# Polar Form of Reciprocal of Complex Number

## Theorem

Let $z := r \left({\cos \theta + i \sin \theta}\right) \in \C$ be a complex number expressed in polar form.

Then:

$\dfrac 1 z = \dfrac {\cos \theta - i \sin \theta} r$

## Proof

 $\displaystyle \dfrac 1 z$ $=$ $\displaystyle \dfrac {\overline z} {z \overline z}$ Inverse for Complex Multiplication $\displaystyle$ $=$ $\displaystyle \dfrac {r \left({\cos \theta - i \sin \theta}\right)} {r \left({\cos \theta + i \sin \theta}\right) r \left({\cos \theta - i \sin \theta}\right)}$ Polar Form of Complex Conjugate $\displaystyle$ $=$ $\displaystyle \dfrac {\left({\cos \theta - i \sin \theta}\right)} {r \left({\cos^2 \theta - i^2 \sin^2 \theta}\right)}$ simplifying $\displaystyle$ $=$ $\displaystyle \dfrac {\left({\cos \theta - i \sin \theta}\right)} {r \left({\cos^2 \theta + \sin^2 \theta}\right)}$ Definition of Imaginary Unit $\displaystyle$ $=$ $\displaystyle \dfrac {\cos \theta - i \sin \theta} r$ Sum of Squares of Sine and Cosine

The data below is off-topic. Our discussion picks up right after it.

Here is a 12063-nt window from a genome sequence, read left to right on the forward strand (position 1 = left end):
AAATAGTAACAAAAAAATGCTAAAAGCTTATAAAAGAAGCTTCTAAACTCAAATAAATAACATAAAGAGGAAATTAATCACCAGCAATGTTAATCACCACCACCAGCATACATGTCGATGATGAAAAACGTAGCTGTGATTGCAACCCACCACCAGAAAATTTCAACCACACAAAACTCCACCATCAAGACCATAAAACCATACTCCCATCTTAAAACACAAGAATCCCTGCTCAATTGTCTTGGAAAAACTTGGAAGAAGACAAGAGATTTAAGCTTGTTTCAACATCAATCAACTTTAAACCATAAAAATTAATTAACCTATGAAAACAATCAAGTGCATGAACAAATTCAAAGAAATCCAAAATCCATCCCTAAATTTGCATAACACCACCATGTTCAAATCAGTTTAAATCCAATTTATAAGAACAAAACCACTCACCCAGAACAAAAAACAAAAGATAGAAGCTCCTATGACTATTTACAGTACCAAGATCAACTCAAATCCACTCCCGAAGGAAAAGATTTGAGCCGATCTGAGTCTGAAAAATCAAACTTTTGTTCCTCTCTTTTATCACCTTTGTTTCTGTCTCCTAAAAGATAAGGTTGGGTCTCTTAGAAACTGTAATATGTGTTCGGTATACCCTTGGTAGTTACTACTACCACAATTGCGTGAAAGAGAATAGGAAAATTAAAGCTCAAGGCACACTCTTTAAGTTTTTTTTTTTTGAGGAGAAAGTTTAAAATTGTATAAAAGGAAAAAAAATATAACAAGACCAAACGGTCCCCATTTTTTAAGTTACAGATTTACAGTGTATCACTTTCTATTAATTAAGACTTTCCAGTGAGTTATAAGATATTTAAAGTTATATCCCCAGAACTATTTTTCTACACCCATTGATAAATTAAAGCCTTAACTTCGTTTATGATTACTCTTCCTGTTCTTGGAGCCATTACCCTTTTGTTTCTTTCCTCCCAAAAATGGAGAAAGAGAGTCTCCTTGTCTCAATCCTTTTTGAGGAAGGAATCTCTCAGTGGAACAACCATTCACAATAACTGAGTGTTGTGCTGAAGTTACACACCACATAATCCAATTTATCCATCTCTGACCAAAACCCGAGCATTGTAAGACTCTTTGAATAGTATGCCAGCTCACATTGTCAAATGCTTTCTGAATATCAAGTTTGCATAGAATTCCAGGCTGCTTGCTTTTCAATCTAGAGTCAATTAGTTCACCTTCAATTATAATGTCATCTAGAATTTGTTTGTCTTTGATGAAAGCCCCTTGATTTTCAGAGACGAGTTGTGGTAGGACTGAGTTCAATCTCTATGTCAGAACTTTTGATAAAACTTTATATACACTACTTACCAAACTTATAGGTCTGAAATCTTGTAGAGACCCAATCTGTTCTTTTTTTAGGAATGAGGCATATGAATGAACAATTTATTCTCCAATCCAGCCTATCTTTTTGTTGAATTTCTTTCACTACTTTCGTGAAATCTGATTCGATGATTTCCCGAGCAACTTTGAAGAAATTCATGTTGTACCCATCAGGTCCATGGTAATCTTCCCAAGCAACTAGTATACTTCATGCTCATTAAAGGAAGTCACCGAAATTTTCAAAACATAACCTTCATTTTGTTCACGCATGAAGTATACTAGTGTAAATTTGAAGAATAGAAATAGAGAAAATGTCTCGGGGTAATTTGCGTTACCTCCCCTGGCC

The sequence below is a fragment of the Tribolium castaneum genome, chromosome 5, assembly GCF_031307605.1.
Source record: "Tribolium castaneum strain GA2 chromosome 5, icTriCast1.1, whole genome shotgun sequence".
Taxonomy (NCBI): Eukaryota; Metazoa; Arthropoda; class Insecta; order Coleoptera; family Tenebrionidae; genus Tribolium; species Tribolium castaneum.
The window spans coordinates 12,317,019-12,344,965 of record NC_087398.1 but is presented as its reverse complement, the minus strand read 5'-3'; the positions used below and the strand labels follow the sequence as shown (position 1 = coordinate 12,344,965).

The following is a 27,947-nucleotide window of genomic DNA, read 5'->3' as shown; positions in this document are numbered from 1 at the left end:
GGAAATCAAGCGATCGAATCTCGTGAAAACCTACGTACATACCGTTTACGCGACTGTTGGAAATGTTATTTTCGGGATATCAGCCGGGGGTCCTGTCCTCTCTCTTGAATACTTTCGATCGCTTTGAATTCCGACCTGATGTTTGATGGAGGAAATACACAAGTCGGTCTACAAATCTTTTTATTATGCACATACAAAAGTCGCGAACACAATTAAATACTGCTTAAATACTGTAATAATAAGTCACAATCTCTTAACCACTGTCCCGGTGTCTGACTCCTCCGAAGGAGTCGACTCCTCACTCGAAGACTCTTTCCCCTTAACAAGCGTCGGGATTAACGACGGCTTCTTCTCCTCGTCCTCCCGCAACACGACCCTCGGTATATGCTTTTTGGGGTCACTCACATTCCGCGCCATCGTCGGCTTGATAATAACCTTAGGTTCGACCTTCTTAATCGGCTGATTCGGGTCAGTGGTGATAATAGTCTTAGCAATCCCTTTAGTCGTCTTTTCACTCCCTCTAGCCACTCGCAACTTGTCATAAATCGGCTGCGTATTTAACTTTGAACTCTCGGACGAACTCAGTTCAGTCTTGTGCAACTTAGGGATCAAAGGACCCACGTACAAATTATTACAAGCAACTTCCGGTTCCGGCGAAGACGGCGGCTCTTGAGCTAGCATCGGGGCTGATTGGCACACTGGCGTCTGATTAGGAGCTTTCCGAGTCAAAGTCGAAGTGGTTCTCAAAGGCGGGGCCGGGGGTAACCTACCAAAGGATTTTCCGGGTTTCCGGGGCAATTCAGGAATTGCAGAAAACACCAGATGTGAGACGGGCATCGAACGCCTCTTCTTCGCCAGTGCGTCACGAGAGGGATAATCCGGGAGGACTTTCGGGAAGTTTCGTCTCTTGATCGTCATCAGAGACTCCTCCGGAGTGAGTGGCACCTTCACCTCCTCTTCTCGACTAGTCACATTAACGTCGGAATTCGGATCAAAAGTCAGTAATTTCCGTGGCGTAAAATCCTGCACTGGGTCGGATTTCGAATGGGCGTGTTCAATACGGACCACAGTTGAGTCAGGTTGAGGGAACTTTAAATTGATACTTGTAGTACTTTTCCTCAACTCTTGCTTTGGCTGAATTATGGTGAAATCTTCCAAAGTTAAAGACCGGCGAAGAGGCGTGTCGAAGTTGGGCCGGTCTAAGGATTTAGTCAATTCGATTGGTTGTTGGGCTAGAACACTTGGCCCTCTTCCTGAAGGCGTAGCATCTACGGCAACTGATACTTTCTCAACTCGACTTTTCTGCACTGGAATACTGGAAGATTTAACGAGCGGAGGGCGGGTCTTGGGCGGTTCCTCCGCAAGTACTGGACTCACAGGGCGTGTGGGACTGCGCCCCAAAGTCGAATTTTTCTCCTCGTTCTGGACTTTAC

$\blacksquare$